‘My Little Ghost-Slave’: The Queer Lives of Rosa Praed


Feminist re-readings and literary excavations of Praed's corpus and life have elided, or simply failed to consider worthy of analysis, her occult novels and beliefs. More disturbing is the almost universal silence surrounding Praed's life with and love of the trance medium Nancy Harward, and her subsequent textual exploration of same-sex female desire. This silence, I believe, constitutes a violent adherence to what Judith Butler terms 'the naturalizing narratives of compulsory heterosexuality' (146). Lesbian literary theorist Liz Yorke has called for an attentive approach to the silences; 'to identify, theorize, and explore ... the gap between lesbian lives and those dominant discourses which problematically avoid, distort, suppress, or condemn the actualities of lesbian existence' (187). The heterosexual feminist readings of Praed by Sheridan, Giles and Spender have effectively reduced Nancy Harward to a ghostly eccentricity in Praed's life and work, a queer spectre adding peculiarity to the margins. However, often ignored biographical material reveals a different story, where the woman Rosa called 'my little ghost-slave', occupies a central place within the narrative.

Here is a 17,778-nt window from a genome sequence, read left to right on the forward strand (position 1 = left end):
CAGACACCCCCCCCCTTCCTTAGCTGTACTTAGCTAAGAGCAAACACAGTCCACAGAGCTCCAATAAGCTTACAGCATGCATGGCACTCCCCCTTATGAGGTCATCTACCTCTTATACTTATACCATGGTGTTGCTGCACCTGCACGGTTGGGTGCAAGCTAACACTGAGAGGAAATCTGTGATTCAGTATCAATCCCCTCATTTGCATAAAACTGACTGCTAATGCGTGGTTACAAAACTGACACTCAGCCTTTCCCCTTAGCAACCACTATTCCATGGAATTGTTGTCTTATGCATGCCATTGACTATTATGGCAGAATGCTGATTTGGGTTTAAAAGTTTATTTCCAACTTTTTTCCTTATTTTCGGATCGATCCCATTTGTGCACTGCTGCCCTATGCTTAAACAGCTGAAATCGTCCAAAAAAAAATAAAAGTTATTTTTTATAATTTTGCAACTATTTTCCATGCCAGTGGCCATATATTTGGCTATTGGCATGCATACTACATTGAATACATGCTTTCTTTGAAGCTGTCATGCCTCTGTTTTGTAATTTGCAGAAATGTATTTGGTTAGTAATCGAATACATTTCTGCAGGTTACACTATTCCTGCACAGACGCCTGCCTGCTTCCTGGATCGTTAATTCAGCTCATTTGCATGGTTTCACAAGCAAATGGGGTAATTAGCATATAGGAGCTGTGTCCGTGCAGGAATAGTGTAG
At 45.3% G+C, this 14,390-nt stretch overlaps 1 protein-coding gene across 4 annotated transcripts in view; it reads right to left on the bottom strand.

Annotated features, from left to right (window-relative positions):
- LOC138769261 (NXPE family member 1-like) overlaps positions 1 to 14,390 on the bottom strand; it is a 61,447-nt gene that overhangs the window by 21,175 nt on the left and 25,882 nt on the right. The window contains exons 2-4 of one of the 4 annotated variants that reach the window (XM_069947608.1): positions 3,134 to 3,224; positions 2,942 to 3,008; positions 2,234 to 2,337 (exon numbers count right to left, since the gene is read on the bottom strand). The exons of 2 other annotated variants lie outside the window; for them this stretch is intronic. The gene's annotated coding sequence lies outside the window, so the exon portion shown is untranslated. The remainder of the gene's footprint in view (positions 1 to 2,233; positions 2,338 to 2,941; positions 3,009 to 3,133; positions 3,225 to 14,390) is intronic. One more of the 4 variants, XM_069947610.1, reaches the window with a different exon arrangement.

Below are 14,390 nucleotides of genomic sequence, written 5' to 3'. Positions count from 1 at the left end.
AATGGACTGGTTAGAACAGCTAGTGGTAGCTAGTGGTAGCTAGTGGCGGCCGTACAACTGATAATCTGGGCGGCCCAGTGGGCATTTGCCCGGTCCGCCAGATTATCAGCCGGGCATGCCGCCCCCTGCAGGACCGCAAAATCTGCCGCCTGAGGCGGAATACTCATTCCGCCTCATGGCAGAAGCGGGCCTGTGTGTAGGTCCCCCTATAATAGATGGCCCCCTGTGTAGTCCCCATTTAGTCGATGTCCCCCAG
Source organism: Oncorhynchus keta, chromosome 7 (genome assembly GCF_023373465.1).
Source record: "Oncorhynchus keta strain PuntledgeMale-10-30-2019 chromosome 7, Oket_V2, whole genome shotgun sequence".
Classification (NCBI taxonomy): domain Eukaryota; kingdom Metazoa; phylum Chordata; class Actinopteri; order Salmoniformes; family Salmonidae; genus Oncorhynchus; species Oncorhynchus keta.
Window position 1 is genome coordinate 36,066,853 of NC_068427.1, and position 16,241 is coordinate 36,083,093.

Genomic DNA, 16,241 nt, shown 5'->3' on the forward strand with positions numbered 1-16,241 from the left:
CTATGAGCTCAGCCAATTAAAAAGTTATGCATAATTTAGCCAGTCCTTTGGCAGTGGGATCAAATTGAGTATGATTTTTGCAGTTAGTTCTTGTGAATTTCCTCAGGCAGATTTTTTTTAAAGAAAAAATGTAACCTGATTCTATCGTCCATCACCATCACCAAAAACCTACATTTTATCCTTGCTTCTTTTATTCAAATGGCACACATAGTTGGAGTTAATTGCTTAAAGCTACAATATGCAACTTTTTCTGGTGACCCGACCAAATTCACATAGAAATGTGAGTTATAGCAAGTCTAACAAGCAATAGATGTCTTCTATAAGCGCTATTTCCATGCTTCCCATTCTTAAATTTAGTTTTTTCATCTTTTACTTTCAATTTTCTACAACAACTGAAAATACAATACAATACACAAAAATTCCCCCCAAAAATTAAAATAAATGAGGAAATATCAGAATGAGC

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Published 1 October 1996 in Volume 17 No. 4. Subjects: Lesbian relationships, Literary influences, Love, Sexuality & sexual identity, Spirituality, Writer's craft, Rosa Praed, 19th Century Women Writers.

Cite as: Barlow, Damien. ‘‘My Little Ghost-Slave’: The Queer Lives of Rosa Praed.’ Australian Literary Studies, vol. 17, no. 4, 1996, doi: 10.20314/als.947a4e86ec.